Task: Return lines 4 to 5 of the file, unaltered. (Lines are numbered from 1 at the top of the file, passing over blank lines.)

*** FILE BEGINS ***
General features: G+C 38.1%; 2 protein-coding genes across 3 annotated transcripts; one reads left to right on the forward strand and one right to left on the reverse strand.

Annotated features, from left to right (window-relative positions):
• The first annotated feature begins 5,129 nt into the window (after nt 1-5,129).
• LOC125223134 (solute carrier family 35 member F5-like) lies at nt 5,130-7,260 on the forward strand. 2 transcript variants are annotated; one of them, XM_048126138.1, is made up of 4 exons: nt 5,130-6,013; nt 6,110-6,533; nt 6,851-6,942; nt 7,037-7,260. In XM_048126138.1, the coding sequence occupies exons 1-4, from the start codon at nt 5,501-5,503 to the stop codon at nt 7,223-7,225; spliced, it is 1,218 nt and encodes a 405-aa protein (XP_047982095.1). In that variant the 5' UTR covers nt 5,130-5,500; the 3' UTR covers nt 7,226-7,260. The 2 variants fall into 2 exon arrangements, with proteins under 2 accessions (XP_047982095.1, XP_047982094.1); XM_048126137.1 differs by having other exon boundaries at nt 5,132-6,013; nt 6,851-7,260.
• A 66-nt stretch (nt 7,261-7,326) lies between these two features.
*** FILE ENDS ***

• LOC125223134 (solute carrier family 35 member F5-like) lies at nt 5,130-7,260 on the forward strand. 2 transcript variants are annotated; one of them, XM_048126138.1, is made up of 4 exons: nt 5,130-6,013; nt 6,110-6,533; nt 6,851-6,942; nt 7,037-7,260. In XM_048126138.1, the coding sequence occupies exons 1-4, from the start codon at nt 5,501-5,503 to the stop codon at nt 7,223-7,225; spliced, it is 1,218 nt and encodes a 405-aa protein (XP_047982095.1). In that variant the 5' UTR covers nt 5,130-5,500; the 3' UTR covers nt 7,226-7,260. The 2 variants fall into 2 exon arrangements, with proteins under 2 accessions (XP_047982095.1, XP_047982094.1); XM_048126137.1 differs by having other exon boundaries at nt 5,132-6,013; nt 6,851-7,260.
• A 66-nt stretch (nt 7,261-7,326) lies between these two features.